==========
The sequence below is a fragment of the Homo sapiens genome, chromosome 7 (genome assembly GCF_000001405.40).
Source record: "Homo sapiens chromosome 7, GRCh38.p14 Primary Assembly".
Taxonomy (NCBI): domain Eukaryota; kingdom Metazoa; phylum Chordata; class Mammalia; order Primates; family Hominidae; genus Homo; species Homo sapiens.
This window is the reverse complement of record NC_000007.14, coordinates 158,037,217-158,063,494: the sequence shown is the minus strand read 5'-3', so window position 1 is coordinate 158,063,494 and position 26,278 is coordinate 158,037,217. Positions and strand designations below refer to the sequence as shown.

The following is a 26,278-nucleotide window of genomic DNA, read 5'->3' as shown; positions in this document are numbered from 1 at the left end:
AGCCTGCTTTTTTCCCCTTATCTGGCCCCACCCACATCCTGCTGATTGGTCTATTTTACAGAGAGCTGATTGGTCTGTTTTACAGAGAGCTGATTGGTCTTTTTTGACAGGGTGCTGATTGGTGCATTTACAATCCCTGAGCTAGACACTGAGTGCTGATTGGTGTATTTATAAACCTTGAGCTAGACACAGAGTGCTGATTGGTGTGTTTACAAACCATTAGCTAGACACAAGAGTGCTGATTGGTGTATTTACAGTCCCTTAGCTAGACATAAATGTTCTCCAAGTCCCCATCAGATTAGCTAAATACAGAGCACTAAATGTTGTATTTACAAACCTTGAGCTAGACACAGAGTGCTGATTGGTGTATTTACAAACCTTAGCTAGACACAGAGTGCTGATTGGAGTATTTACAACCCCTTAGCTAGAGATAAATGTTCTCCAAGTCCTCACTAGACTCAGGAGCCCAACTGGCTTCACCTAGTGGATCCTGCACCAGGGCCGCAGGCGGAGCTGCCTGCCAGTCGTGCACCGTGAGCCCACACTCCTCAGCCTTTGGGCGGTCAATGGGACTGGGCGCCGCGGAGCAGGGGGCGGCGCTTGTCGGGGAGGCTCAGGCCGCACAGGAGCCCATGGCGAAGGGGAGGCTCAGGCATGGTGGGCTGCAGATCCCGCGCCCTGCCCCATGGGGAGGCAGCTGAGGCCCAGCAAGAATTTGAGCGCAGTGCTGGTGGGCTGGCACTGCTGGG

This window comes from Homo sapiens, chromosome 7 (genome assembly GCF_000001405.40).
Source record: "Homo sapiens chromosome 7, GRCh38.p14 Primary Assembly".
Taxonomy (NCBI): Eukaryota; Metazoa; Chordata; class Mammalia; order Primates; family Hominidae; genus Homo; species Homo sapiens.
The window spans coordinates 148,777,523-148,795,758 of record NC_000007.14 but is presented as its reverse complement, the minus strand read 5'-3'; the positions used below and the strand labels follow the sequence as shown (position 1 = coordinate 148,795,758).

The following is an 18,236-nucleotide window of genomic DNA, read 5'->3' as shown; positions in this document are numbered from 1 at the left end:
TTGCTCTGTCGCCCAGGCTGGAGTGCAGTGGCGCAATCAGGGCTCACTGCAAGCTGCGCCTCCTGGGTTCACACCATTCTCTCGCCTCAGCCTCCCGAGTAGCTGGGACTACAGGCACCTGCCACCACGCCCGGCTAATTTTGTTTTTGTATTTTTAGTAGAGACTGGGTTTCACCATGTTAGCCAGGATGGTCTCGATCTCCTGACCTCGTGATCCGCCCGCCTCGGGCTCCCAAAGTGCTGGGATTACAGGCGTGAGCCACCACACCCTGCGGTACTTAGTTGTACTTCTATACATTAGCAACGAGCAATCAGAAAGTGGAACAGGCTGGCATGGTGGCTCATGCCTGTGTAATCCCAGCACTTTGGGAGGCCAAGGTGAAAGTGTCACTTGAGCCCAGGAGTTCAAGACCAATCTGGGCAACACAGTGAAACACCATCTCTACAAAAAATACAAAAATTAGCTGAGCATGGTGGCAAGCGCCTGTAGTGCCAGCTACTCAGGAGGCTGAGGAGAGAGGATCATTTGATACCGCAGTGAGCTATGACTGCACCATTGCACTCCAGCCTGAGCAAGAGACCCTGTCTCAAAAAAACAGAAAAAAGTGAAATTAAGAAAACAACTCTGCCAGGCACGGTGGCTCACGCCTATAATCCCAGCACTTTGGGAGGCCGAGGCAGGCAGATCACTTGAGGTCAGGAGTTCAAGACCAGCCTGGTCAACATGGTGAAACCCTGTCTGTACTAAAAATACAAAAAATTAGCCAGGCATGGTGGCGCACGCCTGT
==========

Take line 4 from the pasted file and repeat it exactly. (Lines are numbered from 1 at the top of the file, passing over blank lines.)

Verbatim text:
This window is the reverse complement of record NC_000007.14, coordinates 158,037,217-158,063,494: the sequence shown is the minus strand read 5'-3', so window position 1 is coordinate 158,063,494 and position 26,278 is coordinate 158,037,217. Positions and strand designations below refer to the sequence as shown.